I love the fact that the picture Hannah sent includes a print that says, “We can do hard things.” I first learned about Hannah and Feeding Tube Fitness when she went to visit my November 28 birthday-mate Lydia in the hospital. Lydia currently has a feeding tube (learn more about her/share support at her Facebook page or her GoFundMe), and Hannah wrote this in the Instagram caption:

I want her to grow up in a world where she sees and knows people like her who are pursuing all their dreams, kicking butt and taking names. I want her to know that she can do anything she wants in life, I want her to see athletes, models, and girls like her running the dang world.

Hannah and I ended up at the topic of medical advocacy for a variety of reasons. She has had her own road to take regarding learning to advocate for herself. Lydia’s parents have had a crash course in communicating Lydia’s needs to her medical professionals. I struggled to figure out what would help my mom (when quite a few things seemed to be geared toward the hospital’s expediency) during her final illness and to be assertive enough to make sure my father-in-law’s well-being was taken care of during his final years, not to mention my own adventures in electrophysiology.

If there’s one thing I know, it’s that medical advocacy (for ourselves and for those we love) is a “hard thing.” Thank you, Hannah, for sharing your story. It gives us all emotional ammunition for that “good fight.”

Find Hannah on Instagram at Feeding Tube Fitness and on Facebook, also at Feeding Tube Fitness!

Five Minute Friday: JUST

Five Minute Friday Just

Five Minute Friday: JUST

This is what came to mind when I read today’s prompt: the number of times (I’ve lost count…) that I have heard someone who is praying publicly use “just” frequently throughout their prayer.

That’s probably not what was intended by this prompt (I think it was supposed to be more about justice), but it’s what kept niggling at my brain. Once I became an Episcopalian, after quite a long time of being Southern Baptist, the incidents of “just” pretty much disappeared. I think this had to do with the adherence to a prayer book.

However, I’m an ecumenical enough person that I worship in many different environments, so I am still struck by a “just-filled” prayer occasionally.

Now, the only One a prayer style matters to is God. I shouldn’t care!

It’s more of an observation. It’s an observation made by Robert Sang also, in 5 reasons to eliminate the word “just” from your prayers.

And it’s a big enough thing that, apparently, an app was created to administer an electrical shock every time someone used the word “just” while praying. OUCH! (I can’t find the app in the app store; maybe it just went away. 😉

Whatever the case … I think the reason it even catches my attention at all comes from two reasons.

***end of five minutes***

The first is Toastmasters. The “repetitive ‘just'” habit irritated me before I got involved in Toastmasters, but once you are trained regarding the way filler words detract from your message, and once you are in the position to evaluate others on their speeches (because they want to be evaluated), it’s even more difficult to ignore all the justs!

The second is a bit of a dichotomy. While I know God doesn’t care how we deliver our message … and God knows our every need anyway, I also know God wants us to be direct and confident about asking for guidance and good outcomes for those we love.

As Robert Sang said (referring to a specific scripture passage), Jesus used “just” to mean “in the same way as you are in me and I am in you.” Sang goes on to remind us, “It is not a mitigation.”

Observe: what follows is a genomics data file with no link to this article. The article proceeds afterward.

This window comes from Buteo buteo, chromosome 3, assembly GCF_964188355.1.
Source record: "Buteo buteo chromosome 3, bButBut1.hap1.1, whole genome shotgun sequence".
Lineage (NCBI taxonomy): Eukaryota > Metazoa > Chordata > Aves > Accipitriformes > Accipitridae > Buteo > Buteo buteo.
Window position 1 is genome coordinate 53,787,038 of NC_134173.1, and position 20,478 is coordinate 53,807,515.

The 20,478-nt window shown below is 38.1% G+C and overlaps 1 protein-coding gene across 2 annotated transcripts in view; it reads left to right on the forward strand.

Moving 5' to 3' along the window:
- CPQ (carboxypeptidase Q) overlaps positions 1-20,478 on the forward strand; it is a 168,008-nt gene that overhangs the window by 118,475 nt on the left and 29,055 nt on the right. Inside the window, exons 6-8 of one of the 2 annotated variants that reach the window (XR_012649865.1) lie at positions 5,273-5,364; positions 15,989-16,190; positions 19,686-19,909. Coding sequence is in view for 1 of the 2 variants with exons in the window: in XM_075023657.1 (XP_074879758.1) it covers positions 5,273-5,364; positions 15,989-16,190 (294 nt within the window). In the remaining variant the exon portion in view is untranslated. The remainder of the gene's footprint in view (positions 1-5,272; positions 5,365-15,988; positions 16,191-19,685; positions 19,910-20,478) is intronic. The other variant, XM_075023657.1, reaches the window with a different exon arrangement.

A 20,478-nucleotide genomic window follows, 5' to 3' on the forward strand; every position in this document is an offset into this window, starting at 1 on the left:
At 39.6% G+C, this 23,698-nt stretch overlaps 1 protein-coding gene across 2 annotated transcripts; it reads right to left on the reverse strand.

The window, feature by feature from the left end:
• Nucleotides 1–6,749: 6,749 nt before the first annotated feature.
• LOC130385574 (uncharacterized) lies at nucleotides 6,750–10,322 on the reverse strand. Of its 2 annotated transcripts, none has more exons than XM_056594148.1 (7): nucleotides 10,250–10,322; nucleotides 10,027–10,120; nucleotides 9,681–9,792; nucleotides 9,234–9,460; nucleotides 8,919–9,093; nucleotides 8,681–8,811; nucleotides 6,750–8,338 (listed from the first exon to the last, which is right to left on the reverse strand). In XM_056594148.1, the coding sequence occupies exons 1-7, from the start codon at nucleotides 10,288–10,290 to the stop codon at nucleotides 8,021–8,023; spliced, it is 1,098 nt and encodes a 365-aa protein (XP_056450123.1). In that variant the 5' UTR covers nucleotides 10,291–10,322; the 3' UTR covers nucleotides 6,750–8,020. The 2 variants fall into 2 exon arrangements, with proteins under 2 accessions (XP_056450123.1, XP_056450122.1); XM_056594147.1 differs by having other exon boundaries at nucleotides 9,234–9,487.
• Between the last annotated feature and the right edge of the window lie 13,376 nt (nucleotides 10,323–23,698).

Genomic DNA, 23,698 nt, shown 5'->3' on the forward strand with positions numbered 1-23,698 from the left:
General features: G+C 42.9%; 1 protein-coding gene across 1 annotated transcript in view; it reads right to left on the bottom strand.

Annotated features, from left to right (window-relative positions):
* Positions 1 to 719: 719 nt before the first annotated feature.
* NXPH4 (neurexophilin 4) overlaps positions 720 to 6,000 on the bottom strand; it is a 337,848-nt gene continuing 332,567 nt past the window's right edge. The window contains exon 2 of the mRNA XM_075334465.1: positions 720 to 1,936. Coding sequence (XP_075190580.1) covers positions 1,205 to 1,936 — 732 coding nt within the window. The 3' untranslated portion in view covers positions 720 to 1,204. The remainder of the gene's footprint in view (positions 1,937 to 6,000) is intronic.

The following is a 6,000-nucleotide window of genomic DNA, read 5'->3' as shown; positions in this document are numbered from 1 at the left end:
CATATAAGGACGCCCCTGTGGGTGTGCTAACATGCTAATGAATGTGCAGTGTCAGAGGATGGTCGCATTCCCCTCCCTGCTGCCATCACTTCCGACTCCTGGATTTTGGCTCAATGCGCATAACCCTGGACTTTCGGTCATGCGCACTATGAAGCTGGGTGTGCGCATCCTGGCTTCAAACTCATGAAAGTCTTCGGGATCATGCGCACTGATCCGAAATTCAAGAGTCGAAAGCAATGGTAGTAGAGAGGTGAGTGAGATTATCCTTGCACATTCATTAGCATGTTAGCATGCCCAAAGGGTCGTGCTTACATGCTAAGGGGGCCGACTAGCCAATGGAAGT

I’ve done my share of not being clear about what I want (and need) over my lifetime. Of all places where I should feel free to be specific and mitigation-free, prayer seems to be that place.

Five Minute Friday Just

Welcome to this week’s Five Minute Friday. Our instructions, via creator Kate Motaung: “Write for five minutes on the word of the week. This is meant to be a free write, which means: no editing, no over-thinking, no worrying about perfect grammar or punctuation.” (But I can’t resist spell checking, as you can imagine.)

Writing Creates Knowing: Inspiration from Patrice Gopo

Does the word “essay” immediately take your mind back to the pressure of writing the perfect admissions essay as part of a college application or give you flashbacks to pressure-filled language arts exercises in high school or college? If so, spend a half hour listening to Patrice Gopo talk about her journey toward being an essayist, and you may associate personal essays with a more positive idea.

Note: I chose to watch the profile of Patrice as I was seeking a blogging topic for today. The profile is part of the Flourish Writers Conference a free online gathering of “authors … as they share personal insights into the challenges and victories faced by every writer.” 

After perusing the videos available as part of the conference, I decided to watch and reflect on Patrice’s, due to this three-word description in a summary of the video in the email introduction: “writing creates knowing.”

Here are my takeaways:

Chance plays a role in our destinies

Patrice is not a writer by training; she is a chemical engineer with graduate credentials in public policy. Had she not moved to Cape Town, South Africa, after marrying her husband, and found herself unable to do her usual work because she lacked a work permit, she may not have begun this type of writing. Maybe it wasn’t chance that led her to that place and the choice to write, but something more serendipitous.

A reminder to keep trying

Patrice explained that the word “essay” has its roots in the concept of “to try.” The Online Etymology Dictionary says it comes from the Latin “exigere” (“drive out; require, exact; examine, try, test”). I like the idea that a personal essay is less a finality than it is a query.